What they do share is an increasing wealth in the country and a growing middle class which will lead to increasing consumer spending and a growing economy.

The big difference is that the Indian market has been rising through this period of growth whereas the Chinese markets have not.

According to analysis, socially responsible investment could account for 15 per cent of the UK stockmarket by 2009. What is your outlook for ethical investing?

Hollands: We have seen strong growth in our traditional ethically screened products, the Stewardship funds, and the responsible engagement overlay (REO) product we offer to pension funds. I believe demand is set to expand further.

First, surveys repeatedly show that investors are interested in ethical investment. What the industry needs to do is respond to that demand. The performance of the Stewardship funds shows that socially responsible inv-estment does not necessarily mean lower returns.

Second, in a post-Enron world, investors are waking up to the fact that social, environmental and ethical issues can directly affect a share price whether through reputational damage, litigation or pollution taxes and penalties.

Third, the direction of policy and regulation across Europe is putting pressure on investors to recognise that these issues should be part of their risk assessment of companies.

Potter: There is no question that socially responsible investing is increasingly becoming a more important issue in terms of investment solutions for clients. The major issues affecting the world right now make this debate even more high profile and I am in no doubt that current and future investors will be increasing, not decreasing, their desire to invest with good ethical and moral standards. Companies, industries and governments take note.

McDermott: We are supporters of SRI but we are not seeing an increase in demand for these funds. Analysis suggests that ethical investment has just topped 10bn for the first time but we are just not seeing that trend on the ground.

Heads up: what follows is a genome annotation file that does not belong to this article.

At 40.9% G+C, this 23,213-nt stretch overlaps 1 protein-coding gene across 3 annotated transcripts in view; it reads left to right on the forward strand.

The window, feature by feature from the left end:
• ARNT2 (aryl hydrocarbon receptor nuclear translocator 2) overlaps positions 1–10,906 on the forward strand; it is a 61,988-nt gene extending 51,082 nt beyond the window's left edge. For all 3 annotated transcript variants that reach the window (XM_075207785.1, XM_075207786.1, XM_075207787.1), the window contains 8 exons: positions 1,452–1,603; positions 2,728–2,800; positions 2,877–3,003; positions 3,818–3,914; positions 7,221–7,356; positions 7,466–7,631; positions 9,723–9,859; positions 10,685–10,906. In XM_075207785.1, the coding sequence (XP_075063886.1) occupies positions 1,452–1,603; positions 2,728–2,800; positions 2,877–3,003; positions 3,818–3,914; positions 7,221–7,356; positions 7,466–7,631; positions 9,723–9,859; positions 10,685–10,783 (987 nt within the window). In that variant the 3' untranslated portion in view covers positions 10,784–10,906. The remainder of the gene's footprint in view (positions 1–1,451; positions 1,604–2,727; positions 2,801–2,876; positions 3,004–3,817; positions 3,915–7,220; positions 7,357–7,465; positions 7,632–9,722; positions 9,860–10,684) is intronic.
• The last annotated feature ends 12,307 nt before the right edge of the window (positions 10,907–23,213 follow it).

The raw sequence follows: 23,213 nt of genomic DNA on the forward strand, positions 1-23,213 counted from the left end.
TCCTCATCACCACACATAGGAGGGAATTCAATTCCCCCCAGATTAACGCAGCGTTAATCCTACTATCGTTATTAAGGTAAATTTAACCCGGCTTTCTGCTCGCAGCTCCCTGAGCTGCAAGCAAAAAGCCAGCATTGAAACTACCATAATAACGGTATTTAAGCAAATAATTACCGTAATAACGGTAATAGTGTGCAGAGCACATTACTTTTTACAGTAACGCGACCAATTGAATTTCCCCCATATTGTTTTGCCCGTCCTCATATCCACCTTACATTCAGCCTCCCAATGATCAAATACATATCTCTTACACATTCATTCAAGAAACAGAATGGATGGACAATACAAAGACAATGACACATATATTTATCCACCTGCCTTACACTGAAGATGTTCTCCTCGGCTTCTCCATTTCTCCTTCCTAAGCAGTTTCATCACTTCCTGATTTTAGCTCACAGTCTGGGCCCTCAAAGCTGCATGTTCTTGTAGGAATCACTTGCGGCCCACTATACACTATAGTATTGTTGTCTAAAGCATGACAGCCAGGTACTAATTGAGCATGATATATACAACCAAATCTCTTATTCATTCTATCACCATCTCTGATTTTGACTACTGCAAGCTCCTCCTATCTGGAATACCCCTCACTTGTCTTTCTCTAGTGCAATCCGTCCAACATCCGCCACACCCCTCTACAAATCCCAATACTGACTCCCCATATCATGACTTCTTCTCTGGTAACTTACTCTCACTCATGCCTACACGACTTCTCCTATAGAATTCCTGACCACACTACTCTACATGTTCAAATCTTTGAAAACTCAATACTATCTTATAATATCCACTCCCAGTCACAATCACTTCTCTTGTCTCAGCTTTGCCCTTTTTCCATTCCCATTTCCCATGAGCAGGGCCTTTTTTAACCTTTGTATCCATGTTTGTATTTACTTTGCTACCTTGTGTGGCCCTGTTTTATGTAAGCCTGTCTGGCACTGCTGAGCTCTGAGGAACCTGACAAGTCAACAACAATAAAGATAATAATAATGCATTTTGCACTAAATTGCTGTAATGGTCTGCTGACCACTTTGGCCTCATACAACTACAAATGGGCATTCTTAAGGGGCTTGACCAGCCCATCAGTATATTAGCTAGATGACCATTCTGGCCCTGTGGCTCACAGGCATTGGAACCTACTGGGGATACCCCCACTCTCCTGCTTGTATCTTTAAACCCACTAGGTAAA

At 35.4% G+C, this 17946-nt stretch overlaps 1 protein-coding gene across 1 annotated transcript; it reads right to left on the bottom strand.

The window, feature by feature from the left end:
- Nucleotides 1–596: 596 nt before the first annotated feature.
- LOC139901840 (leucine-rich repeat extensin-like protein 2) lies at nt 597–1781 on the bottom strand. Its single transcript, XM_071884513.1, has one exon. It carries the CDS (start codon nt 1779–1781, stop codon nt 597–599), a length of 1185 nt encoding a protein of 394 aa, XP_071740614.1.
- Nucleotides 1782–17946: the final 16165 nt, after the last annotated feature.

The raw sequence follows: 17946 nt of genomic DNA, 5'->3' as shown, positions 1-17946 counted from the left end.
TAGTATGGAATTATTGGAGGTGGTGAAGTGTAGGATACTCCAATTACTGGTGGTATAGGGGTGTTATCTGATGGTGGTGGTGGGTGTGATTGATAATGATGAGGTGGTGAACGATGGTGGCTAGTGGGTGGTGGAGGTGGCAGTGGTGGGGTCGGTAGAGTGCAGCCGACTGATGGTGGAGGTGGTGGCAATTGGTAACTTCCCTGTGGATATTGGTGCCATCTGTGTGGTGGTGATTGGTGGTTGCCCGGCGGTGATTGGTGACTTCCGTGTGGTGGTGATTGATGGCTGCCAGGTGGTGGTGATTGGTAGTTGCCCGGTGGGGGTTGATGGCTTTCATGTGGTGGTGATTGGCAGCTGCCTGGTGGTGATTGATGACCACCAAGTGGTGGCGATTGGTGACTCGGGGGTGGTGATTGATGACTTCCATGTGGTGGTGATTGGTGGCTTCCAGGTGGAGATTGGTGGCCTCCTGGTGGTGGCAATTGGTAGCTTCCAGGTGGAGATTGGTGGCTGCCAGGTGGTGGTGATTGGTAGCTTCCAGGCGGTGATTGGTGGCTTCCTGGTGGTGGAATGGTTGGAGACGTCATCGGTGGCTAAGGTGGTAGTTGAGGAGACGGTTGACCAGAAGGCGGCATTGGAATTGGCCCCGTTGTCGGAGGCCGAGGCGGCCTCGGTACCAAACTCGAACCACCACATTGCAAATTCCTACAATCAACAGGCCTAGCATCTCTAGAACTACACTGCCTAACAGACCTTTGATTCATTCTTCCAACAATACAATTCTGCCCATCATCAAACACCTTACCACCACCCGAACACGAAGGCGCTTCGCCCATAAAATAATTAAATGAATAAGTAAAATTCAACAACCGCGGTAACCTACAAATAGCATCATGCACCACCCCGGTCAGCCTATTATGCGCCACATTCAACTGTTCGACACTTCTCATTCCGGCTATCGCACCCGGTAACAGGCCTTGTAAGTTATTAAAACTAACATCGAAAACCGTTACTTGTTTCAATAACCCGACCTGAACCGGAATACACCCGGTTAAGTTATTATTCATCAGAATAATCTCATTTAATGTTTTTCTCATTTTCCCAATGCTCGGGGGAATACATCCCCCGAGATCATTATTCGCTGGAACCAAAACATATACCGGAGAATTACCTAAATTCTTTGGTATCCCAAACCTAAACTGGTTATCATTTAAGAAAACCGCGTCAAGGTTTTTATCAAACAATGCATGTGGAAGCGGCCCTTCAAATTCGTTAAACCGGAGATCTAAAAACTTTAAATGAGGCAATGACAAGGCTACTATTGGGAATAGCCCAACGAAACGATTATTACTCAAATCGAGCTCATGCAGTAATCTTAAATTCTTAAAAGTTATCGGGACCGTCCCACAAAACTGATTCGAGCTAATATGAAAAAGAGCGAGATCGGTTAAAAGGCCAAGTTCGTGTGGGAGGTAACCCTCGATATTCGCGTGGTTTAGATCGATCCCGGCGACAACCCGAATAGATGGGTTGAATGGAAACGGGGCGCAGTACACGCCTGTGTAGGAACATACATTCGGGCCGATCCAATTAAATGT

Is the recent turn-round in bond performance sustainable?

Hollands: Credit spreads widened in the wake of some major corporate downgrades from GM and Ford but have now snapped back and tightened again so recent performance is in part a normalising process after these events.

It is difficult to get excited about bonds when equities look more attractive on valuation grounds and dividend yields are so healthy compared with low bond yields.

With inflation rearing its head and event risk rising, it is hard to see bond markets making much headway.

Potter: If you had said a year ago that the US Federal Reserve would still be in tightening mode and that economic growth in the US would be higher than expected, you would not have said that bond yields would still be so low.

Indeed, many economists and market commentators argued this point at the start of the year. I believe that, following the fall in yields in recent weeks, bonds do look a little on the expensive side but I think it would be inconsistent, in the context of my global views, to expect a major fall from here and neither should investors regard the high-yield market as a one-way ticket like it has been in the last few years. That said, fundamentals for bonds look overdone, the market force that continues to drive bond prices is the liability matching that is going on, with pension and life companies still demanding bonds to match their future liabilities.

Is now a good time to be buying equities, bearing in mind the growth of the last two years?

Hollands: UK equities have returned more than 40 per cent over the last three years, yet many private investors have sat on the sidelines still smarting from losses made in 2000.

The time to have aggressively bought equities was earlier this year but, compared with competing asset classes and in absolute terms, equities remain a good bet. Markets have not been re-rated despite the better than expected performance which we have seen. This is due to the positive earnings’ surprises which have been coming through and have kept ratings relatively stable.

Potter: Clearly, equities have recovered over the last two years and do not make as compelling an argument as they did. Nevertheless, the old saying goes that “equities climb a wall of worry” and although there are many major issues facing the world right now, I would argue that relative to other options, they still represent one of the best ways of achieving long-term capital growth.

Economies are still growing, M&A activity is on the up, corporate cashflows strong, the newly emerging economies are keeping a lid on global inflation and interest rates are near to their peak. Be sensible though and buy the dips, as volatility will increase.

McDermott: Since the four-year bear market that we experienced at the turn of the century, everyone is nervous of recommending an asset class that has gone up but the economic fundamentals look good in the UK and this should support the market.

Companies have restored their balance sheets and are now making good profits – in some cases record profits. We still have the huge personal debt and rising oil prices as factors that are a worry. CFS believe that investing in equities is for the long term and are the main asset class that can deliver above-inflation returns over the long term, so we are happy for people to invest in equities.